The discussions about key size and choice of clustered index are fine and we've heard them all before. Just read Kalen Delany's book. The point is to understand why these whacky schema's keep coming up and to start asking some very hard questions about the applicability of the relational model (more cries of heretic) in the web era.

    So come on, who else has a "non-standard" schema, and can they defend it rigourously?

    Alasdair C-S

    Alasdair Cunningham-Smith

    Alasdair Cunningham-Smith

  • Didn't get through the white paper, but did look at 3 of their sample apps. All look the same. Not sure there's anything great here.

    Steve Jones

  • Dear oh dear !

    I always worry when the phrase "I just want to..." turns up, I really do. Reminds me of "I don't want to learn to drive, I just want to get in a car and go places" !

    Perhaps the "whacky schemas" referred to earlier occur because those designing the schemas don't really understand the relational model properly, and instead of viewing a database as a collection of predicates & facts lapse into programmerese and think of a database as a collection of records in files !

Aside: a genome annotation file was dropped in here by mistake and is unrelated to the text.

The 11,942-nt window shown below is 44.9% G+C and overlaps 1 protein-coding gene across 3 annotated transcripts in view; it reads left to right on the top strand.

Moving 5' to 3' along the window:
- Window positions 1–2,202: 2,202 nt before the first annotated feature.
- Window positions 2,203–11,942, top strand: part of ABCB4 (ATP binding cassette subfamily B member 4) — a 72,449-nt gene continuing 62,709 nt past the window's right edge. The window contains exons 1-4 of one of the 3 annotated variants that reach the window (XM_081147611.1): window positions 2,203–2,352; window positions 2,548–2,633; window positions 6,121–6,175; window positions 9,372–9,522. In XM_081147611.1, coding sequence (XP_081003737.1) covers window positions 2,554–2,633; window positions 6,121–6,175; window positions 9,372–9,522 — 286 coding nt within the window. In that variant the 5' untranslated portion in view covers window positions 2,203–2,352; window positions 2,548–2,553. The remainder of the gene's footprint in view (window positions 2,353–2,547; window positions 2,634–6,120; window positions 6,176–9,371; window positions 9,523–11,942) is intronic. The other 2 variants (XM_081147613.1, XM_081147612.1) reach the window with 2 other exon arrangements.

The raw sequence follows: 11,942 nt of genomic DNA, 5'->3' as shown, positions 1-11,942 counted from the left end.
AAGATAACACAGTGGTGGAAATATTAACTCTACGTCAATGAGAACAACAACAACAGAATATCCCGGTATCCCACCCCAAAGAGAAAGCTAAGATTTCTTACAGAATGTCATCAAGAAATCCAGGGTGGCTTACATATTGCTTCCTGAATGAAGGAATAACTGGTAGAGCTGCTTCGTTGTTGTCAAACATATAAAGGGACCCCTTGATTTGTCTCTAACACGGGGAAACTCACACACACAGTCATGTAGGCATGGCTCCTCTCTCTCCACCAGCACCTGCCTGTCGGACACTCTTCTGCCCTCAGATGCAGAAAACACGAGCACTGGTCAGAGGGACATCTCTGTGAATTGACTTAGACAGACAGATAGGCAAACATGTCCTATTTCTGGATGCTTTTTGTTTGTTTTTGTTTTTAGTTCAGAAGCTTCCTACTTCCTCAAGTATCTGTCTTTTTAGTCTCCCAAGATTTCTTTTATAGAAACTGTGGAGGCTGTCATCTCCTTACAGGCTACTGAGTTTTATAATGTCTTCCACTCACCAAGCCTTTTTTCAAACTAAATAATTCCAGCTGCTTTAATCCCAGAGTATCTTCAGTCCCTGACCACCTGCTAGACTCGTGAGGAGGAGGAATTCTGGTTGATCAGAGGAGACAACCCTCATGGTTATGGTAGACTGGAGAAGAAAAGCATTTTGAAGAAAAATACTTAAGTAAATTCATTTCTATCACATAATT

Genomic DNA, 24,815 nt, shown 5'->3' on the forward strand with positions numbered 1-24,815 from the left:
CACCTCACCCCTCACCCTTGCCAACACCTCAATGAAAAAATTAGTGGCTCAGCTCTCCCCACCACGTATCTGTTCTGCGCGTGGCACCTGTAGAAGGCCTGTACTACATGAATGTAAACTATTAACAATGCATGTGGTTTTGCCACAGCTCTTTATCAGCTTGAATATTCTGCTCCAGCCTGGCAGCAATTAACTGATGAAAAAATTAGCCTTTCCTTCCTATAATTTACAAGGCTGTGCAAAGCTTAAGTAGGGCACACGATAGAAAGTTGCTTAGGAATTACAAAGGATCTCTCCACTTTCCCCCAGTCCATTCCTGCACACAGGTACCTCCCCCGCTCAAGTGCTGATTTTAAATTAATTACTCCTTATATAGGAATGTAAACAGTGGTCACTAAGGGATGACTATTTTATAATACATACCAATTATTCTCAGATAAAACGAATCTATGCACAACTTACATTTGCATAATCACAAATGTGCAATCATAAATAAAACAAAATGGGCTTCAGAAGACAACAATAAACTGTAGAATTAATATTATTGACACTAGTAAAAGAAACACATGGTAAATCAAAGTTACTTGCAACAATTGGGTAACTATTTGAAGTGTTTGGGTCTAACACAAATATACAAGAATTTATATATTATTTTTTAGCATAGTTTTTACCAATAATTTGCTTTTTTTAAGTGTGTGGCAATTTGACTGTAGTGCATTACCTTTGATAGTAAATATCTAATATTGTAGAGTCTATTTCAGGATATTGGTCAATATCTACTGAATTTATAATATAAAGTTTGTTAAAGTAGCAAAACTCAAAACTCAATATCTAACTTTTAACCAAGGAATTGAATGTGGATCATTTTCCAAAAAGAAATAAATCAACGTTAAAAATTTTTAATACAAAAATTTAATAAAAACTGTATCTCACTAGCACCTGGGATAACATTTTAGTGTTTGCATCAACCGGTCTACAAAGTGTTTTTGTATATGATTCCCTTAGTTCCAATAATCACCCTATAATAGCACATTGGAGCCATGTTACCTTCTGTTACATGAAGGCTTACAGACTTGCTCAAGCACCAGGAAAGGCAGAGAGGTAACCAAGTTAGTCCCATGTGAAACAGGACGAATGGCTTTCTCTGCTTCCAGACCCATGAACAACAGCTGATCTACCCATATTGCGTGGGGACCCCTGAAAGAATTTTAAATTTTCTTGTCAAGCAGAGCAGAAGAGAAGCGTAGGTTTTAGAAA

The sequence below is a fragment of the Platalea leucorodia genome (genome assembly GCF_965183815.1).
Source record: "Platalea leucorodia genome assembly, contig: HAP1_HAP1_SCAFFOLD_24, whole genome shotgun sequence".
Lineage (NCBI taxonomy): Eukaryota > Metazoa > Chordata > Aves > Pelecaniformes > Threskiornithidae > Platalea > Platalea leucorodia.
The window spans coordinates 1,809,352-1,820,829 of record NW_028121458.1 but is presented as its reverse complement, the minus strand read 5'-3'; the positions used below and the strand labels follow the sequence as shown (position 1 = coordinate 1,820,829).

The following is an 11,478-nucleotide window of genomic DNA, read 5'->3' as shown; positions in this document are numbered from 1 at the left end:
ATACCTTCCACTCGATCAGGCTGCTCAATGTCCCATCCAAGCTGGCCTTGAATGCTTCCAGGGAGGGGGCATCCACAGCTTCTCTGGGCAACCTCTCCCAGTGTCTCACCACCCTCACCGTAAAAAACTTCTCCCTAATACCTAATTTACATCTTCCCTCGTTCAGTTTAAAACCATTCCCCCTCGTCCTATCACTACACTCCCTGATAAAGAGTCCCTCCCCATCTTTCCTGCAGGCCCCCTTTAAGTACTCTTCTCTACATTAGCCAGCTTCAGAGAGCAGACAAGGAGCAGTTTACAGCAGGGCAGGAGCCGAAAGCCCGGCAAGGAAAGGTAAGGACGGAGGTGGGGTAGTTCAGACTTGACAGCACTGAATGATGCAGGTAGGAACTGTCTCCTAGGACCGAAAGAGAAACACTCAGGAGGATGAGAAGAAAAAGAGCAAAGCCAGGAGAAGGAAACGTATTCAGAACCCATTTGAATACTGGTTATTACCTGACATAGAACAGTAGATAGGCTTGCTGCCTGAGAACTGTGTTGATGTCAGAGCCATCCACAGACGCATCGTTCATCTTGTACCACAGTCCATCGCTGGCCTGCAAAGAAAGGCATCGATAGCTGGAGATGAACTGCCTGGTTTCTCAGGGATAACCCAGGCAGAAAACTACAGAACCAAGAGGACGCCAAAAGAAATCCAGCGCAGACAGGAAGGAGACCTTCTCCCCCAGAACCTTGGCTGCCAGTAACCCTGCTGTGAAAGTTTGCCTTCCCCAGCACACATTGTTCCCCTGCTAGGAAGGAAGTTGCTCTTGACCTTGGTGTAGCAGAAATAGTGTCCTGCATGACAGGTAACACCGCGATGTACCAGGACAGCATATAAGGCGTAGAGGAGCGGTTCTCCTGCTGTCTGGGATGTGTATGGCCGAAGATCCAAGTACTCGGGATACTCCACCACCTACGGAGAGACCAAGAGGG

It's been said before in the replies above, but a visit to can only help (although it can get a little heated at times...)

    - Tony

    In a world without walls or fences, what need have we of Windows or Gates ?

    In a world without walls or fences, what need have we of Windows or Gates ?

  • And also ...

    In response to Andrew C-S, who said that EF Codd's "abstract mathematical concept [of a relation] corresponds closely to the table in modern databases" ... well, sadly, it doesn't. Relations can't have duplicates (for two reasons; relations are sets, and sets can't have duplicates; and relations form assertions of fact, so it's pointless asserting the same fact twice in the absence of "fuzzy" or weighted logics). Also, as originally defined, relations don't allow null.

    SQL tables both allow duplicates and allow nulls, so strictly aren't relations (although if you're sensible, you'll always design your tables to prevent duplicates, and avoid using null because of tri-value logic horrors).

    - Tony

    In a world without walls or fences, what need have we of Windows or Gates ?

    In a world without walls or fences, what need have we of Windows or Gates ?

  • A small note to the author: Relational databases are so called, not because the tables relate to each other, but because the data within any given table is all related.  As my source for this tidbit of information, I quote Paul Nielson, author of the "Microsoft SQL Server 2000 Bible."